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West Kelowna  

West Kelowna could see 10,000 new residents within 15 years

Mayor touts growth, city hall

UPDATE: 3 p.m.

"There's a lot going on, so buckle up"

With those words, West Kelowna Mayor Gord Milsom spoke of a rosy future ahead for the city during his annual state of the city address to the Greater Westside Board of Trade.

Milsom says since incorporating in 2007, the city's population has grown about 35 per cent, and shows no sign of slowing down.

"Our average population increase since incorporation is 1.9 per cent per year, from 27,000 to about 36,000," said Milsom.

"If we grow at 1.6 per cent per year, by 2036, we'll have about 45,000 people just in West Kelowna. That doesn't include those who live on Westbank First Nation land or Peachland."

In order to house those people, he says the city will require about 4,600 additional housing units...more if growth is higher.

Milsom said the city has been trending upward in terms of commercial, industrial and residential building, with a record $140 million in building permits approved in 2019 alone.

"We've average about $85 million in building permits a year since incorporation. We've been above the average the last four years."

Business has also thrived the past dozen years.

Milsom says there are nearly 2,100 active business licenses in the city, compared to less than 500 in 2008.

"There's also a lot of home-based businesses here in West Kelowna.

"I guess that's why people come here, for the lifestyle. You can work part of the day, then you can go out maybe skiing for part of the afternoon, or biking."

The mayor touched on numerous other topics, including a new city hall, which has drawn push back from some segments of the population.

"The support far outweighs the negative feedback we've seen in our community. We have tremendous amount of support.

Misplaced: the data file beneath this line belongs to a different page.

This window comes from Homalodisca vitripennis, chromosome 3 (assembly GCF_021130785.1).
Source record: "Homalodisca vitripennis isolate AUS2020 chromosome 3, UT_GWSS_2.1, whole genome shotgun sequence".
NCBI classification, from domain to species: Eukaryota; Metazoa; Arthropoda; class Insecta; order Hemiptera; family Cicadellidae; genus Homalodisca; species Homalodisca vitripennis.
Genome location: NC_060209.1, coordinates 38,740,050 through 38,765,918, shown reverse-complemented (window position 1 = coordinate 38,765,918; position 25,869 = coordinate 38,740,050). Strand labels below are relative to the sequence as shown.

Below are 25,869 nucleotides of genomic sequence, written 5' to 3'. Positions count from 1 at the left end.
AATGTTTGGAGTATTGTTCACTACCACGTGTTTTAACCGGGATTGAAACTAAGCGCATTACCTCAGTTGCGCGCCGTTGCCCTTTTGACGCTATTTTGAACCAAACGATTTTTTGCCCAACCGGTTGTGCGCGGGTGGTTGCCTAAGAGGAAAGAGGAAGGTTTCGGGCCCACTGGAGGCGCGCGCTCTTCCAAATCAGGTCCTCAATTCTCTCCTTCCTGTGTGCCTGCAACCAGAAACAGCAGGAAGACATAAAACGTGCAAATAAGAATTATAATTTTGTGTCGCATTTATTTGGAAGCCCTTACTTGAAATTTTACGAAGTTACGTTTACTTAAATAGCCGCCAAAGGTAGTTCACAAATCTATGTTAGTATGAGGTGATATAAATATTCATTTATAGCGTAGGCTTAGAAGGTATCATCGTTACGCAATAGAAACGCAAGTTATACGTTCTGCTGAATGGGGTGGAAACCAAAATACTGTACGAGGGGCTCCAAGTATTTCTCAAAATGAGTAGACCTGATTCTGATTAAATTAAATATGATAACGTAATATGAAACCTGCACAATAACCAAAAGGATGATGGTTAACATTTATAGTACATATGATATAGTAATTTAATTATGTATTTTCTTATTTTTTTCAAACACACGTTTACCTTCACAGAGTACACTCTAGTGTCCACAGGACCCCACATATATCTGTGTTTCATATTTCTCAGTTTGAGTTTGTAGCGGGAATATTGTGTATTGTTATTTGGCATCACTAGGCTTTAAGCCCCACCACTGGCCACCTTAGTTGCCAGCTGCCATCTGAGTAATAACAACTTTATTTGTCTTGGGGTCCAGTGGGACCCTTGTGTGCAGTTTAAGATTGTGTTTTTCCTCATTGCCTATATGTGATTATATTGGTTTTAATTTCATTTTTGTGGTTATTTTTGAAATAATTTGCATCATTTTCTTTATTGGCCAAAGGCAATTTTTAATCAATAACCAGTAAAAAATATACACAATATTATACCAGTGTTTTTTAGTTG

"I think people realize our current facilities are temporary. They've been temporary for 10 years, and it's about time we had a proper first city hall for our growing community."

Milsom reiterated however, the city's number one priority remains construction of the Rose Valley Water Treatment Plant. Construction is finally expected to begin later this year.

On downtown revitalization, Milsom says he still envisions a downtown that has the look of South Pandosy in Kelowna.

"It will occur. It definitely will occur. The supply will meet the demand."

On the possibility of an urgent care centre in the city, he says he is scheduled to meet with Health Minister Adrian Dix in May.

"More importantly, we've had some good meetings with Interior Health senior management here in our community," he said.

"We explained to them the need for an urgent/primary care centre for the Greater Westside. We've had some really great conversations with them, and I believe they paid attention.

"I believe they are doing some due diligence and some homework as we speak. I'm just keeping my fingers crossed that we are next in line."

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West Kelowna Mayor Gord Milsom will deliver his annual state of the city address today.

The mayor is scheduled to speak at a sold out Greater Westside Board of Trade sponsored luncheon at Kelly O'Bryans Restaurant.

Milsom is expected to review the last 12 months and look to what's ahead at the city.

Castanet will broadcast the mayor's speech live.

Milson is scheduled to begin speaking at 12:30.



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